Cape Town - Thousands of families in under-resourced communities are turning to whatever means possible to warm their houses and shacks and to prepare a hot meal or warm drink.
But, say researchers, with the cold weather comes an increase in one of the most devastating types of injuries to the human body, and that is burns.
Ashley van Niekerk and other researchers at the Medical Research Council found that by global standards South Africa had a “high rate of childhood burns” and as many as 1 300 children a year died of these – although many of the cases were preventable.
“During winter, Red Cross War Memorial Children’s Hospital experiences an increase in children admitted to the hospital with burn injuries,” said Angelique Jordaan, the hospital’s communications officer.
“The use of candles, paraffin stoves and open fires increases, placing children at greater risk of burn injuries.”
While adults are affected too, burn injuries are much more likely in children and are most devastating to a child’s body as it is still developing.
Van Niekerk’s team found that burn injuries were a persistent threat affecting children in low-income settings, and, said the researchers:.
“The highest childhood burn mortality rates are reported in the first three years.
“This concentration of burn mortality and injury among infants and toddlers occurs with the highest rates among very young black children.”
The rates are also higher among boys than for girls.
Roux Martinez and her team at Red Cross’s specialised paediatric burns unit – the only one of its kind in Africa – highlight the effects of burn injuries on the development of a child.
“Burn victims face prolonged and painful treatment and in most cases are left scarred for life and with a permanent physical disability.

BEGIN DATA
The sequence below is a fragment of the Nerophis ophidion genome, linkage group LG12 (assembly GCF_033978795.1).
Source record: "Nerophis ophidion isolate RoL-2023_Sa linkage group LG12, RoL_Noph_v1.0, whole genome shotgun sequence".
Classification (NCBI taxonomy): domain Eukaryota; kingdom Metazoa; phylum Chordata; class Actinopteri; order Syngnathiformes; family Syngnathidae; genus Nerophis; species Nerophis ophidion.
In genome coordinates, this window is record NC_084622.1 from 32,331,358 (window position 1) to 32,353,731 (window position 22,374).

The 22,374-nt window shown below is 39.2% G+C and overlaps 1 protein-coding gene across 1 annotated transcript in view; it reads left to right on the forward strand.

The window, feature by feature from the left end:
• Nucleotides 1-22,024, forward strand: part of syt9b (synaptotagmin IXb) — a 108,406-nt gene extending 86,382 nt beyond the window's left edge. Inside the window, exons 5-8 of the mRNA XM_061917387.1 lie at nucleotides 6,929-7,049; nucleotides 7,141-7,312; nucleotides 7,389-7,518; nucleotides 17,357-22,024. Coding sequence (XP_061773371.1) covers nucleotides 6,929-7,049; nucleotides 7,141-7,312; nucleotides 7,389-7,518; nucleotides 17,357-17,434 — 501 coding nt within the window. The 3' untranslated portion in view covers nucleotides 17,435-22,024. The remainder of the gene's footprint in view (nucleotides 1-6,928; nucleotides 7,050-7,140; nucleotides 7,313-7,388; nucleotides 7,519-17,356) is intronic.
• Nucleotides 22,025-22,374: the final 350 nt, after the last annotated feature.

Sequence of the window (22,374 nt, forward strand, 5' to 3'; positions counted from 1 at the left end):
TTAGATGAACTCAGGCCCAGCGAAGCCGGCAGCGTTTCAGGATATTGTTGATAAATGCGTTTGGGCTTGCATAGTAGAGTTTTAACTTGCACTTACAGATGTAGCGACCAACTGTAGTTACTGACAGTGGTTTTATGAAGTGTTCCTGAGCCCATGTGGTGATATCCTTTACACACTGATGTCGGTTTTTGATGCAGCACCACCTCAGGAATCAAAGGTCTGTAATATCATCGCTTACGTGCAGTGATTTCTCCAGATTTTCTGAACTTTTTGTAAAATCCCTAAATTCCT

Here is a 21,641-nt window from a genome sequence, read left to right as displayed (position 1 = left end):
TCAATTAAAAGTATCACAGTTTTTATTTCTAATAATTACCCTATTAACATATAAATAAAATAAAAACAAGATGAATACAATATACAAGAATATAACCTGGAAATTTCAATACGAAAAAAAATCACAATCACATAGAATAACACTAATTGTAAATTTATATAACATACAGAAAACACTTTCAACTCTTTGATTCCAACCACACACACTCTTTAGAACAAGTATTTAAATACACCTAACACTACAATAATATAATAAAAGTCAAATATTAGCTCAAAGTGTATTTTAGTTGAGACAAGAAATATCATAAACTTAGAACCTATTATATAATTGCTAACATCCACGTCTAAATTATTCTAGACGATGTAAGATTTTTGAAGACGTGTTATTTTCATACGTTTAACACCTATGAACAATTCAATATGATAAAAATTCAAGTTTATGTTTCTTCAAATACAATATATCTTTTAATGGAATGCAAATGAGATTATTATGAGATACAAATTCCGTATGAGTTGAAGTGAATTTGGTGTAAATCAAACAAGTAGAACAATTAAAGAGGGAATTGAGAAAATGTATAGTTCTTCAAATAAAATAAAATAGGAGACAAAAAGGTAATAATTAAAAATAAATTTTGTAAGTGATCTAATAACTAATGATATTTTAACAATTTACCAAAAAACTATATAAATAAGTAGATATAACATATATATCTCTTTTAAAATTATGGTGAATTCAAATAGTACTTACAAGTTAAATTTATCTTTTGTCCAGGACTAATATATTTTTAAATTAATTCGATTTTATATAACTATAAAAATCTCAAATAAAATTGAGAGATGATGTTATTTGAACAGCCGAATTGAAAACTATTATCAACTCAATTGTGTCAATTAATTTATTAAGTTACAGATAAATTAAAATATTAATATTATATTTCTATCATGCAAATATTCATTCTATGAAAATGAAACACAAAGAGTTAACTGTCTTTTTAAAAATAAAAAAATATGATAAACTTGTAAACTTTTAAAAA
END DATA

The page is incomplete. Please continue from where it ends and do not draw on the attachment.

“Children’s skin is thinner than adults and their skin burns at lower temperatures, more deeply, making them susceptible to harsher burns with long-term effects. It is one of the most devastating injuries and leaves in its wake physical and mental anguish for a child.”
Jordaan said once a child was discharged from hospital, follow-up rehabilitation and, frequently, long-term reconstructive surgery might be needed.
“It is important that the child returns for these follow-up sessions so that progress can be monitored and challenges can be identified early on.”
Martinez said the effects on a child were multidimensional.
She said burn victims were often teased about their appearance or disfiguration when they re-entered the community, and this could lead to poor self-esteem.
“The long hospital stay and the psychological stress can lead to problems at school and can cause education to become delayed.”
At the specialised unit, 85 percent of burns patients treated are younger than 6 and 98 percent are from disadvantaged communities.
Behind the statistic is Lilian Xipato (not her real name), a 5-year-old girl from Gugulethu, who was severely injured last year when she pulled the cord of a kettle and almost half a litre of boiling water splashed on to her arm.
“Her skin is so badly scarred there,” her mother said, “but we try by all means to tell her that it doesn’t matter how it looks.
“The only lucky thing in this disaster is that it didn’t burn her hand, but her arm is still a big worry for us.”